1. Revolutionary Road, by Richard Yates. Suburban angst in the 1950s, with excellent character studies of husbands and wives.
2. The Hours, by Michael Cunningham. Excellent book that weaves the lives of a 20th century woman with a 1950s housewife and author Virginia Woolf. Won the Pulitzer Prize.
3. Cold Mountain, by Charles Frazier. Civil War-era novel about wounded Inman, who travels home to meet Ada, his wife, who's incapable of keeping her farm operational until Ruby comes along. Beautiful descriptions of the country and decent characterizations, but the glacial pace makes this novel hard to finish.
4. Green Lantern: Willworld, by J.M. DeMatteis. I hated the artwork, but the storyline is interesting: Hal Jordan is (in a sense) imprisoned in his own mind and must relearn who he is in order to pass a test given to all Lanterns.
5. Green Lantern Corps: To Be a Lantern, by Dave Gibbons. Guy Gardner needs some vacation time, but before leaving he must escort new Lantern Soranik Natu to her home sector and solve the murder of her partner. Special appearances by Bolphunga the Relentless and Ranx the Sentient City.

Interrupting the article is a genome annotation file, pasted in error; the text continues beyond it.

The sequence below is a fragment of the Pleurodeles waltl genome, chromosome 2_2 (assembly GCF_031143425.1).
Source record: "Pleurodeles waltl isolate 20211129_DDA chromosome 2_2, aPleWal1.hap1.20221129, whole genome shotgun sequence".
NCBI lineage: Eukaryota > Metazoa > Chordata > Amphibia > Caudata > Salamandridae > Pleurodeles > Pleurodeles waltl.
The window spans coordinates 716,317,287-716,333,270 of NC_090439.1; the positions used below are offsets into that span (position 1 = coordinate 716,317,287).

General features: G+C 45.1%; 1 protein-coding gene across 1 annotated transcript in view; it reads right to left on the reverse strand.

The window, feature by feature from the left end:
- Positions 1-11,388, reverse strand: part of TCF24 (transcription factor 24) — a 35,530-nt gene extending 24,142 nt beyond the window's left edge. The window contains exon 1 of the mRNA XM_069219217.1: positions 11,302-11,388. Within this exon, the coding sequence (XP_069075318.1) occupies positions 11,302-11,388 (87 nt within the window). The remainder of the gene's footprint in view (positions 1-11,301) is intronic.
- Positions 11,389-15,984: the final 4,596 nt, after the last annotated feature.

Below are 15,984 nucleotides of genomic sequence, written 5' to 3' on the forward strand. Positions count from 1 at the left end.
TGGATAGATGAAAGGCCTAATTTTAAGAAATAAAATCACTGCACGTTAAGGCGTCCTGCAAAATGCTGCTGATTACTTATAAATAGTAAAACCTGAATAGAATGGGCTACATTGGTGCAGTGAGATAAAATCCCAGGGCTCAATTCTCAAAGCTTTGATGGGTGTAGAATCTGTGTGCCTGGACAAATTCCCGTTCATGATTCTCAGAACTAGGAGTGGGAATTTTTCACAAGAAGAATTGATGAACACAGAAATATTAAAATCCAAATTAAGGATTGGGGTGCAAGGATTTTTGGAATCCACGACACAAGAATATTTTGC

6. Green Lantern Corps: The Dark Side of Green, by Dave Gibbons and Keith Champagne. Mogo is infected with something that's causing the Lanterns who visit him to leave angry and hostile instead of soothed and relaxed. Guy Gardner is framed for the murder of some Lanterns and struggles to clear his name. I'm not sure if it's only me that sees this, but Guy often looks a lot like Thomas Hayden Church.
7. Green Lantern Corps: Emerald Eclipse, by Peter J. Tomasi, Patrick Gleason, and Rebecca Buchman. A raging Red Lantern frees the Sciencells of their prisoners, leading to a hellacious riot on Oa; Sinestro meets with Soranik Natu and tells her of her parentage; Sodam Yat defends his homeworld against Mongul and the Sinestro Corps using his Ion power. I am dying to read Blackest Night now!